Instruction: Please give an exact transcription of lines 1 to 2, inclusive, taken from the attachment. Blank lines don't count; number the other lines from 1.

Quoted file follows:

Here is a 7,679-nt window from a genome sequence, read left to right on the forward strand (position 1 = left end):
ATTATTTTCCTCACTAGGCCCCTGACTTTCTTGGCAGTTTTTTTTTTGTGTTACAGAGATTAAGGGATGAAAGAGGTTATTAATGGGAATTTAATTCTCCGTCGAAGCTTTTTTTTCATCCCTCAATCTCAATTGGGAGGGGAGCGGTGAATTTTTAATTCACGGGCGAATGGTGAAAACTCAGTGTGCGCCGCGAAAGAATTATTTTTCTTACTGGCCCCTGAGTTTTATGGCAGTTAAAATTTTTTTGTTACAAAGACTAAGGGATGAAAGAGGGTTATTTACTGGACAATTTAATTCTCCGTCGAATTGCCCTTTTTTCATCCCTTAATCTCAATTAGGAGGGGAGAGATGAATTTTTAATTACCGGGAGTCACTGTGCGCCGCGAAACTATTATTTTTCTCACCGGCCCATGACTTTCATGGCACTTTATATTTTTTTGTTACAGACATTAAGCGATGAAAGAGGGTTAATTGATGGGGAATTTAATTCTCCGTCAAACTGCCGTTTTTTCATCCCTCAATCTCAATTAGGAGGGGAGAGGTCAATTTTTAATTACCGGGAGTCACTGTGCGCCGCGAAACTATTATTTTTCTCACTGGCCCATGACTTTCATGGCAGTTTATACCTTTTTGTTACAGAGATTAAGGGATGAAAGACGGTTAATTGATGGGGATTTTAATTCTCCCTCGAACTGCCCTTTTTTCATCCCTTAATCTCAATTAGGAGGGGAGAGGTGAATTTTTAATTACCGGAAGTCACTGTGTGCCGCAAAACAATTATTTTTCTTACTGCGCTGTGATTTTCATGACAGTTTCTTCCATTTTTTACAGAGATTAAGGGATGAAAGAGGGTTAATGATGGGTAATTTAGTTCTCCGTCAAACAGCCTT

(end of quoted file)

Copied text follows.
Here is a 7,679-nt window from a genome sequence, read left to right on the forward strand (position 1 = left end):
ATTATTTTCCTCACTAGGCCCCTGACTTTCTTGGCAGTTTTTTTTTTGTGTTACAGAGATTAAGGGATGAAAGAGGTTATTAATGGGAATTTAATTCTCCGTCGAAGCTTTTTTTTCATCCCTCAATCTCAATTGGGAGGGGAGCGGTGAATTTTTAATTCACGGGCGAATGGTGAAAACTCAGTGTGCGCCGCGAAAGAATTATTTTTCTTACTGGCCCCTGAGTTTTATGGCAGTTAAAATTTTTTTGTTACAAAGACTAAGGGATGAAAGAGGGTTATTTACTGGACAATTTAATTCTCCGTCGAATTGCCCTTTTTTCATCCCTTAATCTCAATTAGGAGGGGAGAGATGAATTTTTAATTACCGGGAGTCACTGTGCGCCGCGAAACTATTATTTTTCTCACCGGCCCATGACTTTCATGGCACTTTATATTTTTTTGTTACAGACATTAAGCGATGAAAGAGGGTTAATTGATGGGGAATTTAATTCTCCGTCAAACTGCCGTTTTTTCATCCCTCAATCTCAATTAGGAGGGGAGAGGTCAATTTTTAATTACCGGGAGTCACTGTGCGCCGCGAAACTATTATTTTTCTCACTGGCCCATGACTTTCATGGCAGTTTATACCTTTTTGTTACAGAGATTAAGGGATGAAAGACGGTTAATTGATGGGGATTTTAATTCTCCCTCGAACTGCCCTTTTTTCATCCCTTAATCTCAATTAGGAGGGGAGAGGTGAATTTTTAATTACCGGAAGTCACTGTGTGCCGCAAAACAATTATTTTTCTTACTGCGCTGTGATTTTCATGACAGTTTCTTCCATTTTTTACAGAGATTAAGGGATGAAAGAGGGTTAATGATGGGTAATTTAGTTCTCCGTCAAACAGCCTT